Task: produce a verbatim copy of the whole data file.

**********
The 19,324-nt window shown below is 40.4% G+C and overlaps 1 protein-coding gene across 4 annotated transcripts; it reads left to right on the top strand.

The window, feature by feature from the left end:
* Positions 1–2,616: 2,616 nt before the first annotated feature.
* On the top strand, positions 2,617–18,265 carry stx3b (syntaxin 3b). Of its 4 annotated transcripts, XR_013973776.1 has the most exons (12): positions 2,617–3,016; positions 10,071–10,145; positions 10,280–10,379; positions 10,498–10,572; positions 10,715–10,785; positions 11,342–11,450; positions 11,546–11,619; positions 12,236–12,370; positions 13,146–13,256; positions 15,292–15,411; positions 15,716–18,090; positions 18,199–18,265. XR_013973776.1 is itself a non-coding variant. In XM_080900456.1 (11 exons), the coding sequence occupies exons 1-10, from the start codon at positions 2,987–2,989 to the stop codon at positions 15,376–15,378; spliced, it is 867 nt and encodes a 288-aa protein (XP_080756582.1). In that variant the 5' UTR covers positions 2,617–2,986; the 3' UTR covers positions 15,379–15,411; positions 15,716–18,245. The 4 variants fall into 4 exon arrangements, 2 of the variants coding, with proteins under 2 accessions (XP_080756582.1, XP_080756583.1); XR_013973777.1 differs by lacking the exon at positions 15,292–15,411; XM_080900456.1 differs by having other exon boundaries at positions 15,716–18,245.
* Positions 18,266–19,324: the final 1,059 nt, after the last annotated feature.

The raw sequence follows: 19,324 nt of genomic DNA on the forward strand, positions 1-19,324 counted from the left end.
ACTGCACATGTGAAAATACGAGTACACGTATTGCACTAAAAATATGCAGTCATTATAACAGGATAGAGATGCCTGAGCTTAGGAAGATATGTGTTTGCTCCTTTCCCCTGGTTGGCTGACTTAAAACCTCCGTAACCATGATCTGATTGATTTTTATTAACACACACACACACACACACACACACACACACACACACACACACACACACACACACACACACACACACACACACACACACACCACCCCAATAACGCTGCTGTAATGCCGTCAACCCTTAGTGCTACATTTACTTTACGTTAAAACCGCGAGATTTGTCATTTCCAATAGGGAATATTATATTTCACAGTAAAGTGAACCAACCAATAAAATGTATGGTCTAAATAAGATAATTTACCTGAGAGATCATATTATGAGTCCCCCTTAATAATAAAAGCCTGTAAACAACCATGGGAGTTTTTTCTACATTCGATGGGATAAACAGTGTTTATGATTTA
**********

The 19,324-nt window shown below is 40.4% G+C and overlaps 1 protein-coding gene across 4 annotated transcripts; it reads left to right on the top strand.

The window, feature by feature from the left end:
* Positions 1–2,616: 2,616 nt before the first annotated feature.
* On the top strand, positions 2,617–18,265 carry stx3b (syntaxin 3b). Of its 4 annotated transcripts, XR_013973776.1 has the most exons (12): positions 2,617–3,016; positions 10,071–10,145; positions 10,280–10,379; positions 10,498–10,572; positions 10,715–10,785; positions 11,342–11,450; positions 11,546–11,619; positions 12,236–12,370; positions 13,146–13,256; positions 15,292–15,411; positions 15,716–18,090; positions 18,199–18,265. XR_013973776.1 is itself a non-coding variant. In XM_080900456.1 (11 exons), the coding sequence occupies exons 1-10, from the start codon at positions 2,987–2,989 to the stop codon at positions 15,376–15,378; spliced, it is 867 nt and encodes a 288-aa protein (XP_080756582.1). In that variant the 5' UTR covers positions 2,617–2,986; the 3' UTR covers positions 15,379–15,411; positions 15,716–18,245. The 4 variants fall into 4 exon arrangements, 2 of the variants coding, with proteins under 2 accessions (XP_080756582.1, XP_080756583.1); XR_013973777.1 differs by lacking the exon at positions 15,292–15,411; XM_080900456.1 differs by having other exon boundaries at positions 15,716–18,245.
* Positions 18,266–19,324: the final 1,059 nt, after the last annotated feature.

The raw sequence follows: 19,324 nt of genomic DNA on the forward strand, positions 1-19,324 counted from the left end.
ACTGCACATGTGAAAATACGAGTACACGTATTGCACTAAAAATATGCAGTCATTATAACAGGATAGAGATGCCTGAGCTTAGGAAGATATGTGTTTGCTCCTTTCCCCTGGTTGGCTGACTTAAAACCTCCGTAACCATGATCTGATTGATTTTTATTAACACACACACACACACACACACACACACACACACACACACACACACACACACACACACACACACACACACACACACACACACCACCCCAATAACGCTGCTGTAATGCCGTCAACCCTTAGTGCTACATTTACTTTACGTTAAAACCGCGAGATTTGTCATTTCCAATAGGGAATATTATATTTCACAGTAAAGTGAACCAACCAATAAAATGTATGGTCTAAATAAGATAATTTACCTGAGAGATCATATTATGAGTCCCCCTTAATAATAAAAGCCTGTAAACAACCATGGGAGTTTTTTCTACATTCGATGGGATAAACAGTGTTTATGATTTA